- The Washington Times - Tuesday, December 25, 2001

''The Shipping News" reinforces the impressions already made by "American Beauty," "Pay It Forward" and "K-Pax": Actor Kevin Spacey is likely to be more fun as a sneak and a menace than as an object of sentiment or pity. Maybe it's time to rediscover the threatening Mr. Spacey of "Seven," "The Usual Suspects" and "A Bug's Life."
Unfortunately, "The Shipping News," derived from the 1993 novel that won the Pulitzer Prize and National Book Award, proves as immune to cinematic gratification as "A Thousand Acres," "The Sweet Hereafter" and "Affliction." Those films also played malicious with the heartaches and family ties of small-town characters.
Mr. Spacey is introduced as a despondent doormat named Quoyle who works for a newspaper in Poughkeepsie, N.Y., and is known only by his punning last name. The book teems with lore about the tying of knots, and Quoyle certainly needs to get his life untangled or maybe untracked.
A misalliance with a shameless but short-lived slut named Petal Bear (Cate Blanchett) leaves Quoyle a grieving widower with a little girl named Bunny, played by sisters Alyssa, Kaitlyn and Lauren Gainer. A surprise visit from a long-lost aunt, Agnis Hamm (Judi Dench), nudges Quoyle to an abandoned family homestead near a fishing village in Newfoundland.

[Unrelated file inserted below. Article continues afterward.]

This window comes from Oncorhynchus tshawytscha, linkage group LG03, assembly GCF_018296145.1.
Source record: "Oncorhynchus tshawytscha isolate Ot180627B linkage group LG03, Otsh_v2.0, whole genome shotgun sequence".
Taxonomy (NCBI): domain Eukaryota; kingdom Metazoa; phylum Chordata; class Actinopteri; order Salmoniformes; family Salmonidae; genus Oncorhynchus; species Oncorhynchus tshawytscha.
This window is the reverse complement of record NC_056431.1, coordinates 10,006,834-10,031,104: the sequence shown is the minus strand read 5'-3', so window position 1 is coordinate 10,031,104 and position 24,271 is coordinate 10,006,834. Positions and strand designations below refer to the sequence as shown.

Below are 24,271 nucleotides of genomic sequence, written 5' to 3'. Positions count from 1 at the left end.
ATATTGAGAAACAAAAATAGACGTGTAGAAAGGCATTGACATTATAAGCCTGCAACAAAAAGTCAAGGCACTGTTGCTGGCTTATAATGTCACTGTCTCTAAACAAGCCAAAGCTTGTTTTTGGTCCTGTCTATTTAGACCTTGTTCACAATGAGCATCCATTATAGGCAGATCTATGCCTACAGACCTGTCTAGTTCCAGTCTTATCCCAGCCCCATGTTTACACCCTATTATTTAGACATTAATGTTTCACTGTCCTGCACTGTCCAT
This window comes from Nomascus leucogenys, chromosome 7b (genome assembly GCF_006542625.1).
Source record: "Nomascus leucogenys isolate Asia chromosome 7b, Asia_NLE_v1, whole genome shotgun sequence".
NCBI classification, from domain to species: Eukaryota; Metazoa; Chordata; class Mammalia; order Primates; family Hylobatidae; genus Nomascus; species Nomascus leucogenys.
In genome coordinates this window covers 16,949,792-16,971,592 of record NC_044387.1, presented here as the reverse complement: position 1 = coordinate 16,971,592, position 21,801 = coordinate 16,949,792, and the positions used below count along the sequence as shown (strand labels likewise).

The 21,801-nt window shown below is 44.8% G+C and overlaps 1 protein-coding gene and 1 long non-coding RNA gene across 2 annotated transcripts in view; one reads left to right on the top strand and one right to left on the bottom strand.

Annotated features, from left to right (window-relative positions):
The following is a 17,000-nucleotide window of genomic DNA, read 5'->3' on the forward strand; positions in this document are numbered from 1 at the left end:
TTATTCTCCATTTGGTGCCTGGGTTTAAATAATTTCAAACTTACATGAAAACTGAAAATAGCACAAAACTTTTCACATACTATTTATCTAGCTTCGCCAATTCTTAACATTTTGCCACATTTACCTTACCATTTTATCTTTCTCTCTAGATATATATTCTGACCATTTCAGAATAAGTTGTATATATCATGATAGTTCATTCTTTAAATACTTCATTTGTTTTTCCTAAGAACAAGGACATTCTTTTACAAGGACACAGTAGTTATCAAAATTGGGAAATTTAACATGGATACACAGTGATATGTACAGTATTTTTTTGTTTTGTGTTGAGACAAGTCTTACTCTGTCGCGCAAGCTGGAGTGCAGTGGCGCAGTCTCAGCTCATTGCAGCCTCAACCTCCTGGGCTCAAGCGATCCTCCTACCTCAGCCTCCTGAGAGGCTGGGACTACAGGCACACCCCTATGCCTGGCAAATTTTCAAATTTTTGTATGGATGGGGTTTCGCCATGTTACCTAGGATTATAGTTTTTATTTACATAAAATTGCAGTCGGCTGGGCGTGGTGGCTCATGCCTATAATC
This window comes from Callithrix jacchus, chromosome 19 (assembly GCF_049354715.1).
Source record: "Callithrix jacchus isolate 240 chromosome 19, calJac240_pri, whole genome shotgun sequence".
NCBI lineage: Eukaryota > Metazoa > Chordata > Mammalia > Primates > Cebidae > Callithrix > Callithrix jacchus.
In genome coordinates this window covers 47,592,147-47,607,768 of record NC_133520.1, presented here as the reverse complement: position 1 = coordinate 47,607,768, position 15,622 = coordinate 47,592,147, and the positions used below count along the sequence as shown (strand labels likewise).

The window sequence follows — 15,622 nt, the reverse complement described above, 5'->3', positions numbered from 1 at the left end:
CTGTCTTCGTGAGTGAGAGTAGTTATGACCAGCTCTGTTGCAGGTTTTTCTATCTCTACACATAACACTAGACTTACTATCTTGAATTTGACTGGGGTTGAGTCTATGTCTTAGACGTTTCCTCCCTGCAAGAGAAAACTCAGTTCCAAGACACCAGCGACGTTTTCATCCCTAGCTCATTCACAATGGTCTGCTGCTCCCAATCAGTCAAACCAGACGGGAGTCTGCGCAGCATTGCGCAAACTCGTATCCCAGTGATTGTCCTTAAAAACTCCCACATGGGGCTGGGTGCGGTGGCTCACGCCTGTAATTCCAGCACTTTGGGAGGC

Salvaging the fixer-upper discovered still anchored by cables to a rocky promontory is a project that nature seems destined to mock, but redemption does catch up with Quoyle in this northeasterly variation on the "Northern Exposure" setting. He gets a job at a weekly paper owned by Jack Buggit (Scott Glenn) and becomes an invaluable addition to the undermanned staff, which consists of Tert Card (Pete Postlethwaite), Beaufield Nutbeem (Rhys Ifans) and Billy Pretty (Gordon Pinsent).
If you notice author E. Annie Proulx's proclivity for funny names, try a few more on for size: Bayonet Melville (Larry Pine) and his homicidal spouse, Silver (Jeanetta Arnette), and single mom Wavey Prowse (Julianne Moore), who emerges as consolation for the lovelorn Quoyle after both have evicted some ghosts from their closets. Add to the list Grace Moosup, Mavis Bangs, Alvin Yark, Hunky Guy and Daycare Mom (just kidding about the last two, which are generic extras).
Between the whimsy and the sappiness, abandon all hope. A kind of wavy, nutbeemy consistency prevails. One looks to stormy weather for deliverance from the gathering perversity and coyness, and every hint of a blizzard becomes as welcome as the crocuses and daffodils of spring.
Unfortunately, nothing proves cleansing enough to wipe the slate clean of characters whose staying power looks flimsy at first glance. Childhood drowning traumas, dreadful incestuous secrets and mysterious old coots on midnight stalking errands keep the puzzlement factor churning for a while. Once the puzzles are clarified, the subplot rumpus dwindles into a hollow wheeze.
Even the novelty value of the locations may have been trumped to some extent by "The Widow of St. Pierre," which got better scenic advantage out of seascapes and snowscapes in Nova Scotia.
The best news will be no "News" if anyone suggests a holiday excursion to "The Shipping News."

TITLE: "The Shipping News"
RATING: R (Occasional profanity, sexual vulgarity and graphic violence; episodes of simulated intercourse; dream sequences and flashbacks revolving around morbid or traumatic elements; fleeting nudity)
CREDITS: Directed by Lasse Hallstrom
RUNNING TIME: 125 minutes

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